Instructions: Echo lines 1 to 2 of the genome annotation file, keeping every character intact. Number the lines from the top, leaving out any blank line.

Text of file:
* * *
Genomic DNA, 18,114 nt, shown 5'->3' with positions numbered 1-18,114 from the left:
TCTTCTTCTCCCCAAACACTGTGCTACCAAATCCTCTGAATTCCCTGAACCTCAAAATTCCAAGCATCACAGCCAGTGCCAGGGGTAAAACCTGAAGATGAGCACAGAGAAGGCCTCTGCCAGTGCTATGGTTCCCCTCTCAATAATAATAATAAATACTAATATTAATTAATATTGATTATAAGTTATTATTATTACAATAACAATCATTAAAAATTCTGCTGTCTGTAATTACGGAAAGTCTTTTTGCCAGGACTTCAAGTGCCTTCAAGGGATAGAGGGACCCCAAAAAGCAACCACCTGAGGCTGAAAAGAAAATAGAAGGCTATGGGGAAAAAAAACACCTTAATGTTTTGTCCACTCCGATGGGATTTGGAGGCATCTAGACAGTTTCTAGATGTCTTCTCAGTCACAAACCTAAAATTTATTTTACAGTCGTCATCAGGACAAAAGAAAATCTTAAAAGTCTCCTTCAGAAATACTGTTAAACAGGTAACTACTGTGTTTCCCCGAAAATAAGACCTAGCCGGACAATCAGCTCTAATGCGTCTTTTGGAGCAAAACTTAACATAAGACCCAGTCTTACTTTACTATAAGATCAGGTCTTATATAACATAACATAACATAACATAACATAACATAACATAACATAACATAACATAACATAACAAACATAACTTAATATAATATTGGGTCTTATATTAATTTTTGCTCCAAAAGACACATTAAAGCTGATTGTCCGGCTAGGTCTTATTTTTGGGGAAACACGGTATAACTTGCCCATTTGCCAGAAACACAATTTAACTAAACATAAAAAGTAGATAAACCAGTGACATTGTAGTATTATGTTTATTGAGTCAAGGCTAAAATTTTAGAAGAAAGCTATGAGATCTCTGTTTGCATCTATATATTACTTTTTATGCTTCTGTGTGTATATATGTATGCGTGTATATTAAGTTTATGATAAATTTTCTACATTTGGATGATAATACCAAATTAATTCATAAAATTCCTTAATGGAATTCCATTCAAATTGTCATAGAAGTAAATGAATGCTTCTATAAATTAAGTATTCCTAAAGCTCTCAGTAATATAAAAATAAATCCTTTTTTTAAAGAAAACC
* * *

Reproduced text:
Genomic DNA, 18,114 nt, shown 5'->3' with positions numbered 1-18,114 from the left:
TCTTCTTCTCCCCAAACACTGTGCTACCAAATCCTCTGAATTCCCTGAACCTCAAAATTCCAAGCATCACAGCCAGTGCCAGGGGTAAAACCTGAAGATGAGCACAGAGAAGGCCTCTGCCAGTGCTATGGTTCCCCTCTCAATAATAATAATAAATACTAATATTAATTAATATTGATTATAAGTTATTATTATTACAATAACAATCATTAAAAATTCTGCTGTCTGTAATTACGGAAAGTCTTTTTGCCAGGACTTCAAGTGCCTTCAAGGGATAGAGGGACCCCAAAAAGCAACCACCTGAGGCTGAAAAGAAAATAGAAGGCTATGGGGAAAAAAAACACCTTAATGTTTTGTCCACTCCGATGGGATTTGGAGGCATCTAGACAGTTTCTAGATGTCTTCTCAGTCACAAACCTAAAATTTATTTTACAGTCGTCATCAGGACAAAAGAAAATCTTAAAAGTCTCCTTCAGAAATACTGTTAAACAGGTAACTACTGTGTTTCCCCGAAAATAAGACCTAGCCGGACAATCAGCTCTAATGCGTCTTTTGGAGCAAAACTTAACATAAGACCCAGTCTTACTTTACTATAAGATCAGGTCTTATATAACATAACATAACATAACATAACATAACATAACATAACATAACATAACATAACATAACAAACATAACTTAATATAATATTGGGTCTTATATTAATTTTTGCTCCAAAAGACACATTAAAGCTGATTGTCCGGCTAGGTCTTATTTTTGGGGAAACACGGTATAACTTGCCCATTTGCCAGAAACACAATTTAACTAAACATAAAAAGTAGATAAACCAGTGACATTGTAGTATTATGTTTATTGAGTCAAGGCTAAAATTTTAGAAGAAAGCTATGAGATCTCTGTTTGCATCTATATATTACTTTTTATGCTTCTGTGTGTATATATGTATGCGTGTATATTAAGTTTATGATAAATTTTCTACATTTGGATGATAATACCAAATTAATTCATAAAATTCCTTAATGGAATTCCATTCAAATTGTCATAGAAGTAAATGAATGCTTCTATAAATTAAGTATTCCTAAAGCTCTCAGTAATATAAAAATAAATCCTTTTTTTAAAGAAAACC